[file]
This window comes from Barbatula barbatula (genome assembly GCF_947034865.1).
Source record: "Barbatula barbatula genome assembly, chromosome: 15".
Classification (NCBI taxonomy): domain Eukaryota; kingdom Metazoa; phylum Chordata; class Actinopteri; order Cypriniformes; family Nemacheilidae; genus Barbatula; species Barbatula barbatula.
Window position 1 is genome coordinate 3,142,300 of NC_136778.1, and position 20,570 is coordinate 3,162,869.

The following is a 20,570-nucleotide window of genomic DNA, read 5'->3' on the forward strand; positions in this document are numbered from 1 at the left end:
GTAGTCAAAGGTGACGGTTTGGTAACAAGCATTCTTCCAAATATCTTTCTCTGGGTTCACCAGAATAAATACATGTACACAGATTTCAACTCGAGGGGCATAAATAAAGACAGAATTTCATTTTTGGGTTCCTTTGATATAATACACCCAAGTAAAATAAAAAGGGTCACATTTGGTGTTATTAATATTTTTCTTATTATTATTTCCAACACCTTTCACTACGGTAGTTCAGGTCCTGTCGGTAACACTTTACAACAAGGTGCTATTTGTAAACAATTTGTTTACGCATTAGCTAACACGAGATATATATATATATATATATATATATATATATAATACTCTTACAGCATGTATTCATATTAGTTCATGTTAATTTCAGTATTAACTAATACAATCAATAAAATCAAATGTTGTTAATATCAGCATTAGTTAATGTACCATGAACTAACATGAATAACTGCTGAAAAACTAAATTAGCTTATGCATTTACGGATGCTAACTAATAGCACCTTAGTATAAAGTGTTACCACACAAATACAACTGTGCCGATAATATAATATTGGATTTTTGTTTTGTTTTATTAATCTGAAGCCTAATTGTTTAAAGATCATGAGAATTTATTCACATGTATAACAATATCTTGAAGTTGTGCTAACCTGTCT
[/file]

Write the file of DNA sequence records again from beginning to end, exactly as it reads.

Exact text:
This window comes from Barbatula barbatula (genome assembly GCF_947034865.1).
Source record: "Barbatula barbatula genome assembly, chromosome: 15".
Classification (NCBI taxonomy): domain Eukaryota; kingdom Metazoa; phylum Chordata; class Actinopteri; order Cypriniformes; family Nemacheilidae; genus Barbatula; species Barbatula barbatula.
Window position 1 is genome coordinate 3,142,300 of NC_136778.1, and position 20,570 is coordinate 3,162,869.

The following is a 20,570-nucleotide window of genomic DNA, read 5'->3' on the forward strand; positions in this document are numbered from 1 at the left end:
GTAGTCAAAGGTGACGGTTTGGTAACAAGCATTCTTCCAAATATCTTTCTCTGGGTTCACCAGAATAAATACATGTACACAGATTTCAACTCGAGGGGCATAAATAAAGACAGAATTTCATTTTTGGGTTCCTTTGATATAATACACCCAAGTAAAATAAAAAGGGTCACATTTGGTGTTATTAATATTTTTCTTATTATTATTTCCAACACCTTTCACTACGGTAGTTCAGGTCCTGTCGGTAACACTTTACAACAAGGTGCTATTTGTAAACAATTTGTTTACGCATTAGCTAACACGAGATATATATATATATATATATATATATATATATAATACTCTTACAGCATGTATTCATATTAGTTCATGTTAATTTCAGTATTAACTAATACAATCAATAAAATCAAATGTTGTTAATATCAGCATTAGTTAATGTACCATGAACTAACATGAATAACTGCTGAAAAACTAAATTAGCTTATGCATTTACGGATGCTAACTAATAGCACCTTAGTATAAAGTGTTACCACACAAATACAACTGTGCCGATAATATAATATTGGATTTTTGTTTTGTTTTATTAATCTGAAGCCTAATTGTTTAAAGATCATGAGAATTTATTCACATGTATAACAATATCTTGAAGTTGTGCTAACCTGTCT